There was always some form of co-operation going on, sometimes our ideas would be adopted, but then again those ideas were only about details. Hans used to have his own private ideas, you know. For instance during the recording of Annabelle we were supposed to do some background singing, and then we suggested to Hans "why don't you make it sound like dump-dump dump-dump-peedoowah", and he liked that, so he kept in the final mix. But I tell you he did some extra work on that track after the recording and we only heard about it after it was all finished. You know, normally we would play heavier stuff than Annabelle, but we understood that you had to record radio-friendly songs like that to gain attention so we were cool with that.

I really dig Annabelle. How the hell was it possible that it didn't become a hit, you reckon? Do you have an explanation for that?
It probably wasn't good or commercial enough. In my view making a hit record depends on a lot of circumstances, sometimes everything comes together really well and sometimes things don't, it's as simple as that.

Dump performed both singles at Van Oekels discohoek TV-show. Were there other TV or radio shows you did, I read something about a TROS-tv-show?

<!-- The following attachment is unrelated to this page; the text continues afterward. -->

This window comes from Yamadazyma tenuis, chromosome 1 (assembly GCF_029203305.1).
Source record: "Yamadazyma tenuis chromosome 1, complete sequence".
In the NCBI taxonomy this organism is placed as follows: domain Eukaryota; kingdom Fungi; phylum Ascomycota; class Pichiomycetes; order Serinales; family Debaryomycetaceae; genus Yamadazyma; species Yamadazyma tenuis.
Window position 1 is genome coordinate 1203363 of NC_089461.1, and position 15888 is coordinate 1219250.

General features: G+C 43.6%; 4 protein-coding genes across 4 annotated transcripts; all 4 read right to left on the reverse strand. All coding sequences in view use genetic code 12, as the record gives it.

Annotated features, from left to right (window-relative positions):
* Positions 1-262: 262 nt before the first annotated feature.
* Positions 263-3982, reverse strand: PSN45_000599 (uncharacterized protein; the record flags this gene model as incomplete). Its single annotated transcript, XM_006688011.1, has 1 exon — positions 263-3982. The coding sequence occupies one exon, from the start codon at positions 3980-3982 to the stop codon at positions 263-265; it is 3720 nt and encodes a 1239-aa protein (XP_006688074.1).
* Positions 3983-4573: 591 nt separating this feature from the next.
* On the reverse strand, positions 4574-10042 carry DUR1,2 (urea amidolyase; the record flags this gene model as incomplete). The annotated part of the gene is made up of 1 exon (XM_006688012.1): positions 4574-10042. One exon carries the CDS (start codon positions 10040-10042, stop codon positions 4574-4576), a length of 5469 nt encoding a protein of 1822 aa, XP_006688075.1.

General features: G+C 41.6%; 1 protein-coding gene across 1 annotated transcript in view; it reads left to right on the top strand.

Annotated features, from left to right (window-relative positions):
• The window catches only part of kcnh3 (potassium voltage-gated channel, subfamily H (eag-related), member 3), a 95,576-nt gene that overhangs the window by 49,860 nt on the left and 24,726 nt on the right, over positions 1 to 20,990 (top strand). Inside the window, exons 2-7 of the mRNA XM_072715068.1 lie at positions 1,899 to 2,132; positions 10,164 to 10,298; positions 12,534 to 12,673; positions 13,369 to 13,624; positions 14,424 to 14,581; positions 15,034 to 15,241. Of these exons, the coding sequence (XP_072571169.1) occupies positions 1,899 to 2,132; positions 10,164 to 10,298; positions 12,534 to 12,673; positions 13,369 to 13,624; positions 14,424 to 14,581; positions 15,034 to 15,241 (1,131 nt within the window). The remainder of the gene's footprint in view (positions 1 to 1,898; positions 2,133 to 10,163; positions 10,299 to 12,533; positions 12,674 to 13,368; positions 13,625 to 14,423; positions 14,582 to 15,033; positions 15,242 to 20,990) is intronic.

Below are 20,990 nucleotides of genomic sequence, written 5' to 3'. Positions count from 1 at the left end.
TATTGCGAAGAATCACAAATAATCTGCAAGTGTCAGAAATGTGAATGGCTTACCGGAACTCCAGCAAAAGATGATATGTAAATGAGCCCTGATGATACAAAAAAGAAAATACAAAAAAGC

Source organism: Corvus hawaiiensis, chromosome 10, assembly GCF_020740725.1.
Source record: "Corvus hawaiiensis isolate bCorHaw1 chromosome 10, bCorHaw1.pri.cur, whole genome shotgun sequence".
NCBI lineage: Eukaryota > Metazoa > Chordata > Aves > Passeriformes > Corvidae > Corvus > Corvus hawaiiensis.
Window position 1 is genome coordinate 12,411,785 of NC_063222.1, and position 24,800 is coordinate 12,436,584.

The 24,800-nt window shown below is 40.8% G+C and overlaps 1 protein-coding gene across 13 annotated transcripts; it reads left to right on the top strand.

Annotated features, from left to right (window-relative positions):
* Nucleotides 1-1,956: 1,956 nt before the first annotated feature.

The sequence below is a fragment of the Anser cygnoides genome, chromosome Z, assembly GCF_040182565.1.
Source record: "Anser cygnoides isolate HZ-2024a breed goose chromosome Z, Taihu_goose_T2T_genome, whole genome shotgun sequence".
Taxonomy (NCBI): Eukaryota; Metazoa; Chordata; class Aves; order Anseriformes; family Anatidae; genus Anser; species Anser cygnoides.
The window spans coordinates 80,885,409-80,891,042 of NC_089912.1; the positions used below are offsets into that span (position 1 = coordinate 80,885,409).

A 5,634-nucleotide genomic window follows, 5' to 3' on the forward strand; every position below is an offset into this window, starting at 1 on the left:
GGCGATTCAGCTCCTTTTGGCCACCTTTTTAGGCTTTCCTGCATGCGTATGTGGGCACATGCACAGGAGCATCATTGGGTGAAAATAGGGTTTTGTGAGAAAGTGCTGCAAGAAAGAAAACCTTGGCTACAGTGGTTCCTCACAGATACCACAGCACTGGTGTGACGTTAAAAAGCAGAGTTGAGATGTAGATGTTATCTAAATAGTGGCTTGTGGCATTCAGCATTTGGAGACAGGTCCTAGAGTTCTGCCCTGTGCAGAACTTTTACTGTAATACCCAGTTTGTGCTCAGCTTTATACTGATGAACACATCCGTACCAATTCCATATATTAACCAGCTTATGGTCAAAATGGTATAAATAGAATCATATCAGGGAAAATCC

I can't remember that. Because we were essentially a live band, always fooling around with the audience and ourselves. In that respect we were a bit like Dizzy Man's Band really. You know, we always did a lot of cover versions, songs from Uriah Heep, Deep Purple, you know the heavy kind.....we always ended our shows with smoke machines, fire crackers, stroboscopes and such. We did that while playing "Born to be Wild" at the end of our shows, during that song we would stand all in line at the front of the stage and we would stamp our boots so hard and so loud that we always managed to destroy the stage boards. That was wild, the audience loved it. Of course we always footed the bill for the damage later on, we didn't wanna cause trouble. But most of the time those venue guys enjoyed it too because it was a great show!

Did Dump, except for the four songs that appeared on vinyl, record any other songs?
I can't remember that. We were mostly focussed on our live perfomances.

What was the main reason that Dump broke up?
I don't know, I quit in 1975 as I was about to get married. But if there's any truth in the saying "never change a winning team", then maybe indirectly and unpurposely I was the cause of Dump breaking up, haha. Anyway, I had a tremendous time in that band, we went through a lot of great adventures together. I still see Fons often, in fact he's my bookkeeper now! We'll probably remain good friends for the rest of our lives. By the way, this Clap Your Hands-cd looks great man, can you send me some more copies, so I can pass them on to the guys?